Blurb from Goodreads:
In her early thirties, Elizabeth Gilbert had everything a modern American woman was supposed to want–husband, country home, successful career–but instead of feeling happy and fulfilled, she felt consumed by panic and confusion. This wise and rapturous book is the story of how she left behind all these outward marks of success, and of what she found in their place. Following a divorce and a crushing depression, Gilbert set out to examine three different aspects of her nature, set against the backdrop of three different cultures: pleasure in Italy, devotion in India, and on the Indonesian island of Bali, a balance between worldly enjoyment and divine transcendence.
My rating: 3/5 Stars – It had its moments, but I had some significant problems with it.
As I listened to this book, my feelings alternated between pure enjoyment and total apathy.
The beginning drew me in with its raw emotion, making me sympathize deeply with Gilbert. I even teared up a couple of times. Though I can’t say that I have first-hand experience with torrid love affairs and divorce, Gilbert’s descriptions of her passionate, dysfunctional romance with David as well as the heartbreaking collapse and painful fallout from her marriage struck me as unerringly honest and realistic. I felt like I completely understood what she was going through, and that made me root for her to find happiness.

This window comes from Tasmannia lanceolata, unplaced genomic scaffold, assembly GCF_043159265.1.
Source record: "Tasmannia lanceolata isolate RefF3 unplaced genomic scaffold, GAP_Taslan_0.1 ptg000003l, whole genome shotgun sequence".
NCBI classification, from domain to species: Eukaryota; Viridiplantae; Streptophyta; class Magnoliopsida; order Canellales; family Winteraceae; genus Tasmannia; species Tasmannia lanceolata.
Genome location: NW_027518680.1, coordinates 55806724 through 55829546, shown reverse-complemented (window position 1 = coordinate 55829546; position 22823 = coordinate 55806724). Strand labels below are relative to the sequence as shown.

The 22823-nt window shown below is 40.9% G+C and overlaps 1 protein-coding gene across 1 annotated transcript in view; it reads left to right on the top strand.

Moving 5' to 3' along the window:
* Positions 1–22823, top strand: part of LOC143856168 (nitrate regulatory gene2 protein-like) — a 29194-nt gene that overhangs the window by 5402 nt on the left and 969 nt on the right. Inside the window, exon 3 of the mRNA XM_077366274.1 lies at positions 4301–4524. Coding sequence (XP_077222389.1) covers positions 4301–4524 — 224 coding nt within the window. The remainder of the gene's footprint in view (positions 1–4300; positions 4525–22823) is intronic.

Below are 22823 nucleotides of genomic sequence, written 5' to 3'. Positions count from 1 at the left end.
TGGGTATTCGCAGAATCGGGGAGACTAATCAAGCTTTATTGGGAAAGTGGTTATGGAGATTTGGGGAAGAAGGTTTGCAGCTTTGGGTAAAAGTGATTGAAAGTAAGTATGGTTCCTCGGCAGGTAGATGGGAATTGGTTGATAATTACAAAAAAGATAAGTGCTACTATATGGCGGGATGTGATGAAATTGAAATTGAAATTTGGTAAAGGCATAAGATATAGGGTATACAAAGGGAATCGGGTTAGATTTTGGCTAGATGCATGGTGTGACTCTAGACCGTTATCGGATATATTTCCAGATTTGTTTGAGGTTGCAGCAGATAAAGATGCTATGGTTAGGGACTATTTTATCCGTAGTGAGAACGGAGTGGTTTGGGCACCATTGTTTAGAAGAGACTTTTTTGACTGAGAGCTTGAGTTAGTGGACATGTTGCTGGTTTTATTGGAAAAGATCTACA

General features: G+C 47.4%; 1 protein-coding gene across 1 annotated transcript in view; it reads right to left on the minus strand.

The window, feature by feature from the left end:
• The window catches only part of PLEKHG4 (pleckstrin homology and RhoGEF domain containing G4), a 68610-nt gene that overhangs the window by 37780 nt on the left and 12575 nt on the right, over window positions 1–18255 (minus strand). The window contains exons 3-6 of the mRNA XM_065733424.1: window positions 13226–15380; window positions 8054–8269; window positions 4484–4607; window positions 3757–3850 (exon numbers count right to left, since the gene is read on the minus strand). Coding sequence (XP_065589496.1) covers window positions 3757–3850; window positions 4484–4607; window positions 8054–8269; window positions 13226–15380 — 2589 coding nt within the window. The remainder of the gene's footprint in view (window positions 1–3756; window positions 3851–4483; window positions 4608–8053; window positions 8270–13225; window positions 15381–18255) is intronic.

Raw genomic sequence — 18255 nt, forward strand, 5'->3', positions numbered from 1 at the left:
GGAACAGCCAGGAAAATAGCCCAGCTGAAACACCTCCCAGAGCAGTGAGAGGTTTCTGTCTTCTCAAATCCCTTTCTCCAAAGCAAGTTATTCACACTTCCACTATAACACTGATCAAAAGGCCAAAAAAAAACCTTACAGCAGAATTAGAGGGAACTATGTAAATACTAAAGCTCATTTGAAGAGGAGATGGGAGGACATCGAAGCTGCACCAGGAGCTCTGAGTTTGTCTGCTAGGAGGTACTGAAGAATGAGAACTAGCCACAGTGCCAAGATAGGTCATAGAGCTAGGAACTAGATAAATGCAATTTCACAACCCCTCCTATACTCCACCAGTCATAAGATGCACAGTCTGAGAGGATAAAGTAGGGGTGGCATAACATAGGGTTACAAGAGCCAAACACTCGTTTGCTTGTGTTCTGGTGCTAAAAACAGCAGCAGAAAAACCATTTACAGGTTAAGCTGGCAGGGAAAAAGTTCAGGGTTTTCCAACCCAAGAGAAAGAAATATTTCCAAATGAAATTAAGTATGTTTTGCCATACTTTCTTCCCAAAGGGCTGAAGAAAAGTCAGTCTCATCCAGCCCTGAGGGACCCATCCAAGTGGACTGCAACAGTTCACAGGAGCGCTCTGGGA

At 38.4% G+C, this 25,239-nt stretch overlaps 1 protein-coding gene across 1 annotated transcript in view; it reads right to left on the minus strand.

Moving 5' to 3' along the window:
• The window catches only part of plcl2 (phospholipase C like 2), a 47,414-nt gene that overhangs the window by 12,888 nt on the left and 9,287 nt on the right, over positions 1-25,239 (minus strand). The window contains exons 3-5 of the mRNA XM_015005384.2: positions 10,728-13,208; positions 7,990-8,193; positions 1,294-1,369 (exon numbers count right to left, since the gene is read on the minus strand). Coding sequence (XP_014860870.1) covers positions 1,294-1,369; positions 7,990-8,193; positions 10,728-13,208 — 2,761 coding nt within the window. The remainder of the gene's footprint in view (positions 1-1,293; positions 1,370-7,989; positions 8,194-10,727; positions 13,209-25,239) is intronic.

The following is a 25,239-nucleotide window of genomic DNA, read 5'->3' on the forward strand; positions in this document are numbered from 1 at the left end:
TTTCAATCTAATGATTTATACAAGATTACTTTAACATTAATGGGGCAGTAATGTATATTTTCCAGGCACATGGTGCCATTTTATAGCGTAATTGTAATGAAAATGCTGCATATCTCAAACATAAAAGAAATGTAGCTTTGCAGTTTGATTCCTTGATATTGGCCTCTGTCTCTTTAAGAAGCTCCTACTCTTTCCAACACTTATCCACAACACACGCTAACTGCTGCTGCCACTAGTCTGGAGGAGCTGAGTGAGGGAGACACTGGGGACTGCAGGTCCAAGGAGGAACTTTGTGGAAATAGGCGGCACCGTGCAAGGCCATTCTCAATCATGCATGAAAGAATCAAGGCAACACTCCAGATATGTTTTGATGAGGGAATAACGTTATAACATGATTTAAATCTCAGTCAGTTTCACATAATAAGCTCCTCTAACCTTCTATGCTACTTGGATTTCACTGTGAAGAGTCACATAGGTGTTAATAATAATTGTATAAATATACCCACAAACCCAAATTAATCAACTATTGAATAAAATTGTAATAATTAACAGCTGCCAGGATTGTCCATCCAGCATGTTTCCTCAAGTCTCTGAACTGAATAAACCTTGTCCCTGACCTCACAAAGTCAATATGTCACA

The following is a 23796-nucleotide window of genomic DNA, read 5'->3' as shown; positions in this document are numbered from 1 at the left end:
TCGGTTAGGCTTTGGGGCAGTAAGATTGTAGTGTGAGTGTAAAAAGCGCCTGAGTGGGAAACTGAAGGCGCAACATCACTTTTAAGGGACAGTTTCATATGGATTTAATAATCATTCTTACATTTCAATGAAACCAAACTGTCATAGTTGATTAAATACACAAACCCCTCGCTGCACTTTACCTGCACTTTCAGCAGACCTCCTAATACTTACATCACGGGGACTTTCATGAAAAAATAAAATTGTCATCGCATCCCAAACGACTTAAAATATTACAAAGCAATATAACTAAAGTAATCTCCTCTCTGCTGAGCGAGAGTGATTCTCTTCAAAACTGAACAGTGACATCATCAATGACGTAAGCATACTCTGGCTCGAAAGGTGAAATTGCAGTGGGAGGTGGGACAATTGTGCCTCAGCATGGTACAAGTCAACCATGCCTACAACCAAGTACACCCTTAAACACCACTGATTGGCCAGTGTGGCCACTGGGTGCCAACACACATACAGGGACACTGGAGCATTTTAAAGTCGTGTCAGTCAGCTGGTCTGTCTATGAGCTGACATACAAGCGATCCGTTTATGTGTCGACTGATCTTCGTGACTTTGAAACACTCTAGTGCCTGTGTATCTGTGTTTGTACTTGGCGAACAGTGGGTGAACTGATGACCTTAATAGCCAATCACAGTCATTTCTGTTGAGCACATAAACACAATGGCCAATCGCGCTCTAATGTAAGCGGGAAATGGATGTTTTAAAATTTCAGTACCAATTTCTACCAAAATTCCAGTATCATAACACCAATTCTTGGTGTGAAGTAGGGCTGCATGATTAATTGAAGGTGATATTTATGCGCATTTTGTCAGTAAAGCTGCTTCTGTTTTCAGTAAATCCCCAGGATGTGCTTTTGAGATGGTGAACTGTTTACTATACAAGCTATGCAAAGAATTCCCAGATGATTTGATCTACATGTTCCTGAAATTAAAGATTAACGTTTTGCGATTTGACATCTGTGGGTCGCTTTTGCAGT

As the book went on, I found myself enjoying Gilbert’s humorous, insightful anecdotes. But there were also times when I simply couldn’t bring myself to care about whatever she was talking about. I didn’t care that Gilbert grew up on a farm; I didn’t care about how much she wanted to get laid in Italy; I didn’t even really care about her spiritual journey. Regarding this last bit, it seemed to me that Gilbert had already made up her mind about God before she went on this quest to find Him. While she did have increasingly personal encounters with the divine, her ideas about God didn’t develop all that much, making that aspect of the book somewhat anti-climactic. However, it was very interesting to learn more about the practice of yoga and the spiritual teachings of Hinduism.
As I said before, I do sympathize with Gilbert and I feel like I can relate to her on several levels. But those sentiments are tempered by the negative impression she gives at certain points in the book. At times she comes off like a total flake and – to be frank – a bit of a nut job. I feel guilty for judging her like this, but if I’m being honest, I must acknowledge that my dislike of Gilbert’s personality did have a detrimental effect on my listening experience.
As far as the audiobook goes, I really love that it’s narrated by Gilbert herself. It adds emotion and realism to the story. Also, in the section about Italy, I think that being able to hear the Italian language being spoken provided a much richer experience than I would have gotten out of reading it. This is a good book to listen to if you’re an audiobook person.
Overall, I really enjoyed large portions of the book, and I can see why so many people love it, yet I can’t say that it’s profound, life-changing, or one of the best books I’ve ever read. Although Eat, Pray, Love is fun, mildly thought-provoking, and kept me hooked with moments of deep emotion and beautifully poetic language, it also has some fairly significant flaws that are probably going to be deal-breakers for a lot of readers. Ultimately, all I can say is this: reading (or listening to) this type of book is such a subjective experience that the only way to know if you’ll love it or hate it is to give it a try.